Maybe anonymous ranting isn't helpful, but sharing statistics can be helpful. People can verify those statistics and hopefully make a good decision. Could we paint a rosier picture with anecdotal evidence? Sure. I had something like 10 close friends in law school. Each of them has a full time legal job. SUCCESS! But I don't know these people on this board. Most of the "where should I go" posters have very poor LSAT scores, mediocre grades, and are choosing between terrible schools. Most of my friends had 160+ LSATs and half of them were on Law Review. We also went to the most dominant law school in our region (And still only 55% of students in our law school class had full time legal work 9 months after graduation, even though we were all sworn in 5 months after graduation.)
This particular poster is asking about Thomas Jefferson LS. A school with abysmal statistics, in the state with the toughest bar, in the state with the most law schools, in the state with a high cost of living.
So yeah, life is what people make of it, but I just hope these people understand that there are inferior law schools out there, and that not all law schools are created equal, despite your rantings about how crappy US news is. If this person was claiming to have received a decent scholarship and in-state tuition at the University of New Mexico or Oregon or something, I'd probably keep my opinion to myself. But anyone considering TJLS is considering an incredibly risky path.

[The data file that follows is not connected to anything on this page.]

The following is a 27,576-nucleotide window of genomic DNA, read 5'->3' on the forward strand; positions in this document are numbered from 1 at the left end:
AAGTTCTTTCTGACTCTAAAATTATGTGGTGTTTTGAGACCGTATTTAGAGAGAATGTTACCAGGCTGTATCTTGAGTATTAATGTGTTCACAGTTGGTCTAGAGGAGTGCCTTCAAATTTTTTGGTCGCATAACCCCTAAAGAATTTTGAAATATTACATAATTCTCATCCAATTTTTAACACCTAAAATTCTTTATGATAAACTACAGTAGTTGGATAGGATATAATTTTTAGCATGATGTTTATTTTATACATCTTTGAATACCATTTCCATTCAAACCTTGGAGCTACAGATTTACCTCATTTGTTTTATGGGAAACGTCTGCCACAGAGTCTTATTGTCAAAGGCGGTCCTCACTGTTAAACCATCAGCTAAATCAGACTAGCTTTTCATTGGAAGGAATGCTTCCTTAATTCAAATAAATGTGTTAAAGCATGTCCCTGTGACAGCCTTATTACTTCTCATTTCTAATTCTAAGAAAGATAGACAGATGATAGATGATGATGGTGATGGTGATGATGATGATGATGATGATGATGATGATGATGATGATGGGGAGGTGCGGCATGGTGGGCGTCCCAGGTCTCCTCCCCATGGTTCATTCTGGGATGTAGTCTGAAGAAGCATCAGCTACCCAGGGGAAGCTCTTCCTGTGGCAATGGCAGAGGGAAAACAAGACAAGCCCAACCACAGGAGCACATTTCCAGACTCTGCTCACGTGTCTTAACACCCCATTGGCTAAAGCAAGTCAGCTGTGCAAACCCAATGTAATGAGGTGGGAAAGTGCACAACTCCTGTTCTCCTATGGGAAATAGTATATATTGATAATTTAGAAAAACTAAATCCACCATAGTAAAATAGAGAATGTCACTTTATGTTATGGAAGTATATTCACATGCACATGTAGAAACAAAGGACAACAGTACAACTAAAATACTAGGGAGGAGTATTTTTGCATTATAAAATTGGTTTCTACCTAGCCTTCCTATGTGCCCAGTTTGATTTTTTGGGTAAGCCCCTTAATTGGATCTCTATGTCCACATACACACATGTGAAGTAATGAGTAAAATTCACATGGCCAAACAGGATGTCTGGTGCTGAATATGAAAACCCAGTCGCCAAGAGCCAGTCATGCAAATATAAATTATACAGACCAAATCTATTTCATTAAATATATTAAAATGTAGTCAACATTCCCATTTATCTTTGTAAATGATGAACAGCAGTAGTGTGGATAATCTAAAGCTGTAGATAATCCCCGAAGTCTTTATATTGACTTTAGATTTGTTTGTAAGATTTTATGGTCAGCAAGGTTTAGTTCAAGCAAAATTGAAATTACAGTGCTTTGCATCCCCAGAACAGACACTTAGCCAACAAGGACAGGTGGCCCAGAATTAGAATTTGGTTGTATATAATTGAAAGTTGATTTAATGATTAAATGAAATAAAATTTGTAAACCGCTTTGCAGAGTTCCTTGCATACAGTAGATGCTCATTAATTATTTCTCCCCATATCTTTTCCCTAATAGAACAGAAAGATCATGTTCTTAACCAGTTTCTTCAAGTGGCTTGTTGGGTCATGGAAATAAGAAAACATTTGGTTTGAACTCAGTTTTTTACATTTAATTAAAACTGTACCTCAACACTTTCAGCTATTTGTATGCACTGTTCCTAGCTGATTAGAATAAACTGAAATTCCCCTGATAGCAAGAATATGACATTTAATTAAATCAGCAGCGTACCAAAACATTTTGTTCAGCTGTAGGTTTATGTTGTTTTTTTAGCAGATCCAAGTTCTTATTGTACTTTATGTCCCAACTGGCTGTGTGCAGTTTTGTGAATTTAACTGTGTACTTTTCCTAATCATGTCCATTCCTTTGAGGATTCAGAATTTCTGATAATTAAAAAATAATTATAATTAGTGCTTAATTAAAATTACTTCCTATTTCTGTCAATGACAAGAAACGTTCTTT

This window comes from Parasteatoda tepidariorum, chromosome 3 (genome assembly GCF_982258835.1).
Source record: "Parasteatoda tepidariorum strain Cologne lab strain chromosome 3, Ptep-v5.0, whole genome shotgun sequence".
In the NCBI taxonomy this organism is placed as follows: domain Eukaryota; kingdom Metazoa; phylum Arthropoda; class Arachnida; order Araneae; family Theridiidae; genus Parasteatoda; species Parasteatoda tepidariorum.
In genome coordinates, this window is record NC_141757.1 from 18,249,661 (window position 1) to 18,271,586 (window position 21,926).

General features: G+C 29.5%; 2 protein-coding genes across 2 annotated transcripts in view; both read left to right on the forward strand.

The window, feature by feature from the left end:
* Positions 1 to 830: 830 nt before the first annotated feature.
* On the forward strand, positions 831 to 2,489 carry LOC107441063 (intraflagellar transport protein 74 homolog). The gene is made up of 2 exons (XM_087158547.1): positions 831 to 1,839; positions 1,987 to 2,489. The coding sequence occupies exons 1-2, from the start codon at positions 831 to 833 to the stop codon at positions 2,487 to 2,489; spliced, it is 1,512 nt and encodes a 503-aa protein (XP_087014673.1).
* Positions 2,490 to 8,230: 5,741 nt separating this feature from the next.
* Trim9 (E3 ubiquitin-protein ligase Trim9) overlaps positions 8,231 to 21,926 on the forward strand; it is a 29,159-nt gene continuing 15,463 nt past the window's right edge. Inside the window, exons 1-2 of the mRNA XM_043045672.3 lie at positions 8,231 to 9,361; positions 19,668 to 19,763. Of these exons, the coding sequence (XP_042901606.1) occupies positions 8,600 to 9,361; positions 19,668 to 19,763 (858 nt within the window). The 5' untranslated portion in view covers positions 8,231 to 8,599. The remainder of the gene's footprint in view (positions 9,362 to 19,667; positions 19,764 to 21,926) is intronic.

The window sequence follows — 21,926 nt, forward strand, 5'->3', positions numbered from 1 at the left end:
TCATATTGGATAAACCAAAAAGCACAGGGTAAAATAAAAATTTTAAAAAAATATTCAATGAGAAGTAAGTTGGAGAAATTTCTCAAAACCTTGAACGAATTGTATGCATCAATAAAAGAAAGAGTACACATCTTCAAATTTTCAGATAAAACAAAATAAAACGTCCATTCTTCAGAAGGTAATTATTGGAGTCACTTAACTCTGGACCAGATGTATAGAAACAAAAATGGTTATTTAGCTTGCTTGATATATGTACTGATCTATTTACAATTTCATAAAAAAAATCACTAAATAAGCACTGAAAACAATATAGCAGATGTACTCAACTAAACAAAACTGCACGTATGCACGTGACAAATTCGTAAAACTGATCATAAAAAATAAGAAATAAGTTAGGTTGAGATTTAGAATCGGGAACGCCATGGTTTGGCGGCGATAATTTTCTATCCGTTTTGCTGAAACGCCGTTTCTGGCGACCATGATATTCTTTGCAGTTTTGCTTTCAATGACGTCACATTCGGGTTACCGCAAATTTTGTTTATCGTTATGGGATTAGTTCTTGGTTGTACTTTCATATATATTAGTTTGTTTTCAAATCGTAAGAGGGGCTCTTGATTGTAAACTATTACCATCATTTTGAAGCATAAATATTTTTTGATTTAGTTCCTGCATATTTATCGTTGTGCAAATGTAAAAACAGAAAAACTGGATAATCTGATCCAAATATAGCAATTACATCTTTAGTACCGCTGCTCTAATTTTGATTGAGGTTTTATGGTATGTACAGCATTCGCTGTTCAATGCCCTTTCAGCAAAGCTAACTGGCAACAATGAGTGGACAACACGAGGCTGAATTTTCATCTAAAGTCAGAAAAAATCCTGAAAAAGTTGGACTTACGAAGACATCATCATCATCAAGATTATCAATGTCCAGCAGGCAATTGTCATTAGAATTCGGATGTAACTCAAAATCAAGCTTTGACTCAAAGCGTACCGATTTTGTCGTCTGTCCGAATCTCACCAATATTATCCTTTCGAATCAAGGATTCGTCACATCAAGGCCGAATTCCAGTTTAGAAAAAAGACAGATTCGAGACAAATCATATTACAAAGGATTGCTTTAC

« on: March 01, 2013, 12:34:15 PM »
Sorry meant to say that i am not considering skipping law school. Please do not reply here and tell me how bad the job market is and that i shouldnt put myself in that kind of debt. I've done the research i am fully aware of the risk and understand how the job market is, i asked which school i should choose between the two so telling me to not go to law school is pointless.
I thought I knew all the risks and I thought I did all the research. I still have my spreadsheet of law schools that contains 26 different weighted categories. I didn't know what I was getting in to. I mean, I did the financial analysis. About 95,000 in debt would equal annual payments of about $7,700. So in my mind, the only financial decision was whether, over the next 25 years, my salary as a law grad would be an average of $7,700 more that it would have otherwise been. I looked at the chart that Anti posted above http://www.nalp.org/salarycurve_classof2011